Bauer says pinkie good to go for Game 2

Cleveland Indians starting pitcher Trevor Bauer delivers to the Toronto Blue Jays during first inning of game three American League Championship Series baseball action in Toronto on Monday, Oct. 17, 2016. (Frank Gunn/The Canadian Press via AP)

Cleveland Indians starting pitcher Trevor Bauer delivers to the Toronto Blue Jays during first inning of game three American League Championship Series baseball action in Toronto on Monday, Oct. 17, 2016. (Frank Gunn/The Canadian Press via AP)

CLEVELAND — The last time the baseball world caught a glimpse of Trevor Bauer’s mangled pinkie finger on his right hand, it was grotesquely dripping blood onto the pitching rubber in Toronto during the AL Championship Series.

Unlike most horror movies, however, Bauer has no plans for a sequel.

The Cleveland Indians pitcher is confident the mound will be blood free when he starts Game 2 of the World Series on Wednesday night against the Chicago Cubs. Bauer tested the finger — notoriously hurt while he was tinkering with a drone — during a simulated game on Monday. He wore gauze over the finger — a no-no during an actual game — just to see if it could withstand the pressure placed on it when Bauer grips the ball and lets it rip.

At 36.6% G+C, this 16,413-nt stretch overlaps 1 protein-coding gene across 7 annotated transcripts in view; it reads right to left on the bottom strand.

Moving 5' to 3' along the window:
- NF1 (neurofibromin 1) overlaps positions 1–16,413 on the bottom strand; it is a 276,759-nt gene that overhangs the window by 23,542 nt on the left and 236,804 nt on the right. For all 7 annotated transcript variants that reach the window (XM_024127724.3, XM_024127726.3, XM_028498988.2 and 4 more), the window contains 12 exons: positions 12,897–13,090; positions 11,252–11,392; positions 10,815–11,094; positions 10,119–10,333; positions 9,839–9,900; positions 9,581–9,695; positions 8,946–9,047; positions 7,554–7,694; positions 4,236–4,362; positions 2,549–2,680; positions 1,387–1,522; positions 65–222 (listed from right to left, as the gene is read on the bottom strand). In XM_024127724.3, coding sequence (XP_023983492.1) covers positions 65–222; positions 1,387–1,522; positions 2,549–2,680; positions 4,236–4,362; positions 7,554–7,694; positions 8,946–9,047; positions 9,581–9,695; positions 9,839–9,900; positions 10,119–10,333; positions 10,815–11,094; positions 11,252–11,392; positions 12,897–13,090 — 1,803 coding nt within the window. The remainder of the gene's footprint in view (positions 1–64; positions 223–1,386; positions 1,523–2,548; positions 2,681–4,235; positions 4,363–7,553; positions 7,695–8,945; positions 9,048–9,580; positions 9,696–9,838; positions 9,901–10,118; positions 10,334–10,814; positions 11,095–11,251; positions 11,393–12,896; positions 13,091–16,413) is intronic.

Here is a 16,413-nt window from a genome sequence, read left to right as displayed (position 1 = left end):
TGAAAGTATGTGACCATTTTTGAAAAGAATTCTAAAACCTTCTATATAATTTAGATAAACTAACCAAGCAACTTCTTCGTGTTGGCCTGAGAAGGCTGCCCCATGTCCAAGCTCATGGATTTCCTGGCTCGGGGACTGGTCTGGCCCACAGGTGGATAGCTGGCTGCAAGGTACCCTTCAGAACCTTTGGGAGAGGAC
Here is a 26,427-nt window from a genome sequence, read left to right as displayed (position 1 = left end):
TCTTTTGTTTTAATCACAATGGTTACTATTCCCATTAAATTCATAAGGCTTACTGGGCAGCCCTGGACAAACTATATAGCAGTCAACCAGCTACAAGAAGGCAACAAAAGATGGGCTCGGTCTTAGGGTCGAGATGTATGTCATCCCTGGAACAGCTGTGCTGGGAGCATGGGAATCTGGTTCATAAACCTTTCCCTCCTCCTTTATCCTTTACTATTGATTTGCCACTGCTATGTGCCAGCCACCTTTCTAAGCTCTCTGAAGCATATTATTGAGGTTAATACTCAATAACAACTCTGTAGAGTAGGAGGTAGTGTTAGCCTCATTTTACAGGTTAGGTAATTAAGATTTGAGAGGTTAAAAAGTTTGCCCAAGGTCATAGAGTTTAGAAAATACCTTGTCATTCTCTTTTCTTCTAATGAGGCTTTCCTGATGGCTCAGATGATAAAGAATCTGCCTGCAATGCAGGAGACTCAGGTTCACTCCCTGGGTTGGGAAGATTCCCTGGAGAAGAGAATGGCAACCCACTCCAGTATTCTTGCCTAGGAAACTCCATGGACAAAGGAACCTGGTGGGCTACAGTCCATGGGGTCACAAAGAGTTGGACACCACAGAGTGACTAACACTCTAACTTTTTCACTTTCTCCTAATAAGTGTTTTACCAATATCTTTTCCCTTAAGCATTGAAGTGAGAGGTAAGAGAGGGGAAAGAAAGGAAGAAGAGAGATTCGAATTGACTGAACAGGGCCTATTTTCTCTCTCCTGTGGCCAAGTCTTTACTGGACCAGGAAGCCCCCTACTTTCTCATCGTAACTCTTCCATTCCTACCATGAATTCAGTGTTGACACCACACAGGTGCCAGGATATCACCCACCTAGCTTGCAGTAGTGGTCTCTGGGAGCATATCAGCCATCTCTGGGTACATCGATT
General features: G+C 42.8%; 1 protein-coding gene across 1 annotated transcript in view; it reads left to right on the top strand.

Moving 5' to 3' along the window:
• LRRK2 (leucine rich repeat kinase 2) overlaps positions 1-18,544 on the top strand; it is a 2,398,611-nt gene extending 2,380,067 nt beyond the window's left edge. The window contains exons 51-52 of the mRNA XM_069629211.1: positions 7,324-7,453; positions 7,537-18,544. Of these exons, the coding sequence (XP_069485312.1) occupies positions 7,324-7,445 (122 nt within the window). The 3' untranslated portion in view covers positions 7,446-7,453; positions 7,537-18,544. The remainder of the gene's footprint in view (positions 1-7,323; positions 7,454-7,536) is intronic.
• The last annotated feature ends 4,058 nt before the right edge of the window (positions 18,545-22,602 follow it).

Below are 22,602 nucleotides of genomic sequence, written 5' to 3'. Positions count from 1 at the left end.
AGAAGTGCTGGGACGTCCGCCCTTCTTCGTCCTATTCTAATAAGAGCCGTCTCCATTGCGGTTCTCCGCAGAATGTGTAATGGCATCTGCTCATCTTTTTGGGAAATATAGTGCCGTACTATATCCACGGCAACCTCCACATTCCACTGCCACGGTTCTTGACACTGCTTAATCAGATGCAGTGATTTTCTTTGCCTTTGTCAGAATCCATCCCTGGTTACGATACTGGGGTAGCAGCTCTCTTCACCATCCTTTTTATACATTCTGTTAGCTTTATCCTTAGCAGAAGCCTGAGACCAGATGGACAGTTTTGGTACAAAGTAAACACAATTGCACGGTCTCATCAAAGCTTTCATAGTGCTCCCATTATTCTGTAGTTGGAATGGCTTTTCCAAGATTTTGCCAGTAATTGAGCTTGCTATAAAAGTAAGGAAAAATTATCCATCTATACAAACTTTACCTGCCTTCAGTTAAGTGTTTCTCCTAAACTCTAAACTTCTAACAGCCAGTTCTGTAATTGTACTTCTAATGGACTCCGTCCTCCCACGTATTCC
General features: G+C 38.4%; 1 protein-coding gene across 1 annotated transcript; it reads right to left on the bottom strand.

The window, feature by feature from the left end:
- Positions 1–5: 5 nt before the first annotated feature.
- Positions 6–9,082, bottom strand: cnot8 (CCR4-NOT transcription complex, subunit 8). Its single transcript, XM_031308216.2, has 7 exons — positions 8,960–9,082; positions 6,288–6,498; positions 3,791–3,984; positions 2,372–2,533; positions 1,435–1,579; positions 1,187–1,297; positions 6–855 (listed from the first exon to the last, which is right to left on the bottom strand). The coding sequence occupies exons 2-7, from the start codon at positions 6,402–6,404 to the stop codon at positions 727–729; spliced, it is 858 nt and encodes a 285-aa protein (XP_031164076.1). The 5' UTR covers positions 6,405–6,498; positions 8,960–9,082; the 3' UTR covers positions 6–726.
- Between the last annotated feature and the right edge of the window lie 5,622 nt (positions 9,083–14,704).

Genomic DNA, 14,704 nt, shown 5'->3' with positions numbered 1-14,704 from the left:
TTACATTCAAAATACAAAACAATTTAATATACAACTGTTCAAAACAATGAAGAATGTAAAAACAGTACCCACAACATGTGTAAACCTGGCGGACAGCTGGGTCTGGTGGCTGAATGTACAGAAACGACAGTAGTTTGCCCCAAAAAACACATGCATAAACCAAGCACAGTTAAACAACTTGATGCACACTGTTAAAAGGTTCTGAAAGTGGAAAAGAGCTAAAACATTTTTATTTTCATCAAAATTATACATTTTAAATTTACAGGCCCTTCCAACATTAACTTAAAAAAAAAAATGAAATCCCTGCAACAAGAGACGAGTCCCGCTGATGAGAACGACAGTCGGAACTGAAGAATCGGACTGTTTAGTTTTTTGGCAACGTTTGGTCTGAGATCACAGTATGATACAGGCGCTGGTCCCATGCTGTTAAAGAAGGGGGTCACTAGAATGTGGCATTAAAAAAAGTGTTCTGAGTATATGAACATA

When Bauer unwrapped the finger after throwing about 20 pitches, he exhaled.

“We took it off and it was completely white, so it was a non-issue,” Bauer said.

That was hardly the case in Game 3 of the ALCS, when Bauer lasted all of two outs and 21 pitches, the still fresh wound ripping open and caking Bauer’s jersey, pants and portions of the mound in blood. The Indians won anyway, relying on six relievers to get the final 25 outs in a 4-2 victory. Bauer is confident he’ll be able to carry more of a workload this time around against Chicago’s Jake Arrieta.

“I’m prepared,” said Bauer, who went 12-8 with a 4.26 ERA in the regular season. “I’m going to go out there and execute to the best level of my ability, and it’s going to be what it’s going to be.”

Arrieta showed his remarkable run to the 2015 Cy Young was no fluke, though the dominance that came to him so easily last season was much more difficult to come by this summer. Arrieta went 18-8 with a 3.10 ERA in 2016, though he struggled at times down the stretch, posting a 5.01 ERA in his final four regular season starts. He’s been OK if hardly spectacular in the playoffs, getting a no-decision in Game 3 of the Division Series against San Francisco and surrendering four runs in five innings of a Game 3 loss to the Dodgers in the NLCS.

Arrieta’s focus will be trying to keep Cleveland’s running game in check. The Indians led the American League with 143 stolen bases. Opponents were safe on 23 of 26 stolen base attempts against Arrieta during the season.

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